Amount cheerleader who refused to cheer rapist required to pay reduced

Some good news for the Texas high school cheerleader who sued her school after she was thrown off the squad for refusing to cheer for a basketball player who had plead guilty to sexually assaulting her.

While she lost her shot at winning her case when the Supreme Court refused to hear her appeal, this decision references the amount of money ($39,000) a lower court had ordered she and her parents to pay to address the “frivolous” lawsuit. According to KFDM news:

The 5th U.S. Circuit Court of Appeals in New Orleans said the lower court erred in finding that one of the four claims of the former cheerleader – a violation of her First Amendment right to free speech – was frivolous. The court said the fees should be recalculated based on the remaining claims it says were rightly called frivolous.

The remaining claims were about her right to “liberty, property, equal protection and due process,” which this court affirmed had no merit. So basically, her family will only be forced to pay a portion of the original $39,000 to the school.


Related: Cheerleader who refused to cheer for rapist loses court case

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  1. Posted September 13, 2011 at 1:03 pm | Permalink

    I would hope this cheerleader and family gets some kind of support in paying these fees.
    Although, I think its a miscarriage of justice. I for one would like to make a donation–if all women in this country who have been assaulted gave just a dollar-it would send a message.

  2. Posted September 13, 2011 at 1:12 pm | Permalink

    He pleaded guilty…and they STILL called it a frivolous lawsuit?! WTF?

    I for one don’t think she should have to pay a dime for this crap.

    • Posted September 13, 2011 at 3:26 pm | Permalink

      The issue wasn’t his behavior. Her lawsuit was against the school district, particularly ability right to limit free speech.

      This legal matter is based on the Kuhlmeier case, and it sides almost entirely with the school district. She chose to appeal this case far up the judiciary, losing each time, and forcing the school district to pay for its legal defense. It is pretty clear that she didn’t have a civil case in this instance, and the amount of times she appealed was frivolous in that regard. Thus, she is legally culpable for the school district’s legal fees.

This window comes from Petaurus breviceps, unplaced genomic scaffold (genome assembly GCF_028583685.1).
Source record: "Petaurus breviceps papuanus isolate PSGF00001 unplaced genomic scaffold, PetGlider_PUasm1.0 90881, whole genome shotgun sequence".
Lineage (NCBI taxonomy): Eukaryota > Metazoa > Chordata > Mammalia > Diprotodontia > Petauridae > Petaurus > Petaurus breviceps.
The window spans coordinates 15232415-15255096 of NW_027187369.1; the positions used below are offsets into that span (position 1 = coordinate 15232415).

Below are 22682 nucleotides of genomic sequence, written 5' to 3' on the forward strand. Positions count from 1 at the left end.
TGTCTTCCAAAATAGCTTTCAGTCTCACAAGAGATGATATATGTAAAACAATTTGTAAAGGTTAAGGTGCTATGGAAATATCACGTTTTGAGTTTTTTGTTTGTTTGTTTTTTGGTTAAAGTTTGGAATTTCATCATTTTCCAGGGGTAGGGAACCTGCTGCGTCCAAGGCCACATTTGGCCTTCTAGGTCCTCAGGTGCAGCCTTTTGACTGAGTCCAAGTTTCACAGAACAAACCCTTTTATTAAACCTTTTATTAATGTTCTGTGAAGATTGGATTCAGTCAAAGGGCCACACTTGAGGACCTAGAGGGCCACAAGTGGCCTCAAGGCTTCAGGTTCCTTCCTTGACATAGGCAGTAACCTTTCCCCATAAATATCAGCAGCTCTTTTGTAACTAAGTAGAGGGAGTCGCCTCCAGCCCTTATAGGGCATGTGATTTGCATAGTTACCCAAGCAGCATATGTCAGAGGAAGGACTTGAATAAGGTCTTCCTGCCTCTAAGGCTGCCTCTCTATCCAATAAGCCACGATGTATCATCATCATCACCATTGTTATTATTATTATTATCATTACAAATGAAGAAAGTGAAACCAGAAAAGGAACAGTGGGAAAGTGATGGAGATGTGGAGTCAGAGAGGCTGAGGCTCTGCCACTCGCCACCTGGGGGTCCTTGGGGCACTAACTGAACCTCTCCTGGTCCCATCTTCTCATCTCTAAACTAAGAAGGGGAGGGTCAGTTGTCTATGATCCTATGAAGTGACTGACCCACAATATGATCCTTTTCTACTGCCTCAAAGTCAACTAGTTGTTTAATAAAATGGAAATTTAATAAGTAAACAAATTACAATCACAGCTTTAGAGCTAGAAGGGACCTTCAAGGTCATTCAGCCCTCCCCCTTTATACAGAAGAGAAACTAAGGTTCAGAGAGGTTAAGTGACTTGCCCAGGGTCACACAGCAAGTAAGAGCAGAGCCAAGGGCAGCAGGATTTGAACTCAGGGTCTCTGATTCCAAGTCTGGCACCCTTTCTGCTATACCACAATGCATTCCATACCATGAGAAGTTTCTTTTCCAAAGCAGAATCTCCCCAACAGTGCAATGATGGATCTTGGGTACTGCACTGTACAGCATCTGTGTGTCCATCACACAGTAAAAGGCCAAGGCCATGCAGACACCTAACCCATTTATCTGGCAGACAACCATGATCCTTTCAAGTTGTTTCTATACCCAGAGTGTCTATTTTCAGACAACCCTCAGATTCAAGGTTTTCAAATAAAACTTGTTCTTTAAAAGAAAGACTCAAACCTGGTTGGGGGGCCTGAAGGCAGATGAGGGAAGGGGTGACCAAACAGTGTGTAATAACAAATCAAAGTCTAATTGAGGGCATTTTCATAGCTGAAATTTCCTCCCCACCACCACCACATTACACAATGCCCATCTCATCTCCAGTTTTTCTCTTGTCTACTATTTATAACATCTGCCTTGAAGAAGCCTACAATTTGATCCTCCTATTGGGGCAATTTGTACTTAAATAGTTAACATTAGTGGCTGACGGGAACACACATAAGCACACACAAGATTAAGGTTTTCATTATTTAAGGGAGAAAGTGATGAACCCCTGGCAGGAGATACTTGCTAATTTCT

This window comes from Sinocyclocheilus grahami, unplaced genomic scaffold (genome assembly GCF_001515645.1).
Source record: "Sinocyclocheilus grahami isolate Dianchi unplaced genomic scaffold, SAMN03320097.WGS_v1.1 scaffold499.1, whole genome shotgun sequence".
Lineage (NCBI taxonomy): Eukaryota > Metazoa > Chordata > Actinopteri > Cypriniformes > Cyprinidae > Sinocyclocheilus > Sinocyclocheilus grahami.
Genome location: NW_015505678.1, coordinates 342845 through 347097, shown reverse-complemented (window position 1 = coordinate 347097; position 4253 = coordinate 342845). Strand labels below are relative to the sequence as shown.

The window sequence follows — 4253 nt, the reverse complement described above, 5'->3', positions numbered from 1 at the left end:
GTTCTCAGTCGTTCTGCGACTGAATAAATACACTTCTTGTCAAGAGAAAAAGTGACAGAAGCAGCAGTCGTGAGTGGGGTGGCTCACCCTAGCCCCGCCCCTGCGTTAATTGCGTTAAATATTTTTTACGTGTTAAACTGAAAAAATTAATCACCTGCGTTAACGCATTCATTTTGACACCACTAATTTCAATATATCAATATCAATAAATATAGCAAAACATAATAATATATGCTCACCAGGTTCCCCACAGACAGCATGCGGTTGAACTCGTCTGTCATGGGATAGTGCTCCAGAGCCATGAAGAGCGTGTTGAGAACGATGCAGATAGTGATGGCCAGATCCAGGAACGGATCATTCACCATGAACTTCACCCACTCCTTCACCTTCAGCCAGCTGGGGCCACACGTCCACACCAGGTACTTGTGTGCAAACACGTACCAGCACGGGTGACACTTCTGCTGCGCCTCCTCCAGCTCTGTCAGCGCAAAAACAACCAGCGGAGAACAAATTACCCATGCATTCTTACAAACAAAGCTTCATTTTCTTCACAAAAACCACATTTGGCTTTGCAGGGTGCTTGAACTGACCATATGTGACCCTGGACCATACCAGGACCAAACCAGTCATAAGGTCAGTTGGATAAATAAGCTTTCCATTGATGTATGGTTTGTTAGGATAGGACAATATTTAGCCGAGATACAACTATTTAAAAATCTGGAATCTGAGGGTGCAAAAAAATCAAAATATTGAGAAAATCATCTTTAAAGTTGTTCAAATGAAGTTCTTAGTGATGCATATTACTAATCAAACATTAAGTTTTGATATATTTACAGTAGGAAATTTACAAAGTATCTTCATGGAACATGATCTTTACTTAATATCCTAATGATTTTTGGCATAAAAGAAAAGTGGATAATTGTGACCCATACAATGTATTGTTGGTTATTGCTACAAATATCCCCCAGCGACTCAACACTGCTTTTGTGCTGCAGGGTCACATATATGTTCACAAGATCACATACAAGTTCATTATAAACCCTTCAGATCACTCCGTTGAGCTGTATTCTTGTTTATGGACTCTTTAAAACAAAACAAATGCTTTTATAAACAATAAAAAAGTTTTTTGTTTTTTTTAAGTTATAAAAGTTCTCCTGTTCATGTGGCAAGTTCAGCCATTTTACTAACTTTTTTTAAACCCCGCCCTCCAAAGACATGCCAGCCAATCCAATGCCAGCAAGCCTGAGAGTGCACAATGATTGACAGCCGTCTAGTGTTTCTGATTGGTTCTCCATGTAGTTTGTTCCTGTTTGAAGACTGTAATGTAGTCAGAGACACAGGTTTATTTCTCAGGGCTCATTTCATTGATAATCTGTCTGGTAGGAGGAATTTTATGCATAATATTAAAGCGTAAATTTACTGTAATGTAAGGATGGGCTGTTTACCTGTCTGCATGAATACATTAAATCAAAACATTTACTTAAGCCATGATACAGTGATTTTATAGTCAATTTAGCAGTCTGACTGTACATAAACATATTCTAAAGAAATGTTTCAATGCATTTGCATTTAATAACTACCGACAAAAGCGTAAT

None of the civil case was between her and her attacker.

      • Posted September 13, 2011 at 4:41 pm | Permalink

        Thank you. Reading coverage of this case often frustrates me because in headline, sound-bite form, it sounds so terribly unfair. I feel so sorry for what this poor girl suffered- but her lawsuit against the school was frivolous. I wish I had time to explain the actual legal issues going on in the background to everyone who is up in arms about this case.

  3. Posted September 13, 2011 at 1:51 pm | Permalink

    I’d donate, too. Maybe we could set up some kind of fund.

  4. Posted September 13, 2011 at 1:58 pm | Permalink

    Its outrageous that she’d have to pay anything. The justice system (and her school/community) definitely failed here.

  5. Posted September 13, 2011 at 2:28 pm | Permalink

    Great, now the outcome of this horrible story makes me want to cry/puke a little less. Really, this story makes my skin crawl every time I think about it.

  6. Posted September 13, 2011 at 4:28 pm | Permalink

    RAKHEEM BOLTON should have to pay, I wonder he was ever sued in civil court. Maybe he’s gonna relapse into more crimes now that his name’s out there and people won’t feel comfortable hiring him.

    • Posted September 13, 2011 at 6:40 pm | Permalink

      Rakheem Bolton wasn’t the defendant in the civil suit. Why would he have to pay anything here?

      As for “Maybe he’s gonna relapse into more crimes now that his name’s out there and people won’t feel comfortable hiring him.”?

      I cannot believe that Feministing would allow such a pro-recidivist comment. The inability to rehabilitate criminals is a serious social problem, not some perverse form of ongoing “justice”.

      The attitudes here show a profound misunderstanding of this case, criminal/civil law, and, apparently, the basics of social justice.

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